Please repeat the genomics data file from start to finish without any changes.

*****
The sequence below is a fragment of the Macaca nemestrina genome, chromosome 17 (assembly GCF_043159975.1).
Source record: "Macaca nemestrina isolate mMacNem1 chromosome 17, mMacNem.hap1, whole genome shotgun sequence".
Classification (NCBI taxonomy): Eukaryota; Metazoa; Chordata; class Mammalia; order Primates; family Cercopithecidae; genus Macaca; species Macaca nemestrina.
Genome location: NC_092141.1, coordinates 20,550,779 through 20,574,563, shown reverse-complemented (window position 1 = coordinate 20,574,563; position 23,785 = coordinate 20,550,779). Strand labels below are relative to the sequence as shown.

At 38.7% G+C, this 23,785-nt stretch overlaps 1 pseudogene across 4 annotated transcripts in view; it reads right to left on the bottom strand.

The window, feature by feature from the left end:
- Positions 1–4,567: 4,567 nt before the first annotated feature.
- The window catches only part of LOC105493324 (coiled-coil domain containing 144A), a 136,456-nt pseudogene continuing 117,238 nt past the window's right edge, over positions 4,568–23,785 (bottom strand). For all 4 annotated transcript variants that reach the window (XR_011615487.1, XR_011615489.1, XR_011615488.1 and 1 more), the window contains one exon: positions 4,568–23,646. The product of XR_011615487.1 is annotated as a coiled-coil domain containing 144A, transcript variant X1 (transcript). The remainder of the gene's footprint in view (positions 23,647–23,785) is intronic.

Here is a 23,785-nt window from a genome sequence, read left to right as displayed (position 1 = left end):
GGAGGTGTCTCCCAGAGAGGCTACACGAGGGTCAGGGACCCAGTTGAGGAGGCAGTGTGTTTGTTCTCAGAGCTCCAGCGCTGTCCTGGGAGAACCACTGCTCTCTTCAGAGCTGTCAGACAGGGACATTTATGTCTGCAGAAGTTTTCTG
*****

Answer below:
The sequence below is a fragment of the Macaca nemestrina genome, chromosome 17 (assembly GCF_043159975.1).
Source record: "Macaca nemestrina isolate mMacNem1 chromosome 17, mMacNem.hap1, whole genome shotgun sequence".
Classification (NCBI taxonomy): Eukaryota; Metazoa; Chordata; class Mammalia; order Primates; family Cercopithecidae; genus Macaca; species Macaca nemestrina.
Genome location: NC_092141.1, coordinates 20,550,779 through 20,574,563, shown reverse-complemented (window position 1 = coordinate 20,574,563; position 23,785 = coordinate 20,550,779). Strand labels below are relative to the sequence as shown.

At 38.7% G+C, this 23,785-nt stretch overlaps 1 pseudogene across 4 annotated transcripts in view; it reads right to left on the bottom strand.

The window, feature by feature from the left end:
- Positions 1–4,567: 4,567 nt before the first annotated feature.
- The window catches only part of LOC105493324 (coiled-coil domain containing 144A), a 136,456-nt pseudogene continuing 117,238 nt past the window's right edge, over positions 4,568–23,785 (bottom strand). For all 4 annotated transcript variants that reach the window (XR_011615487.1, XR_011615489.1, XR_011615488.1 and 1 more), the window contains one exon: positions 4,568–23,646. The product of XR_011615487.1 is annotated as a coiled-coil domain containing 144A, transcript variant X1 (transcript). The remainder of the gene's footprint in view (positions 23,647–23,785) is intronic.

Here is a 23,785-nt window from a genome sequence, read left to right as displayed (position 1 = left end):
GGAGGTGTCTCCCAGAGAGGCTACACGAGGGTCAGGGACCCAGTTGAGGAGGCAGTGTGTTTGTTCTCAGAGCTCCAGCGCTGTCCTGGGAGAACCACTGCTCTCTTCAGAGCTGTCAGACAGGGACATTTATGTCTGCAGAAGTTTTCTG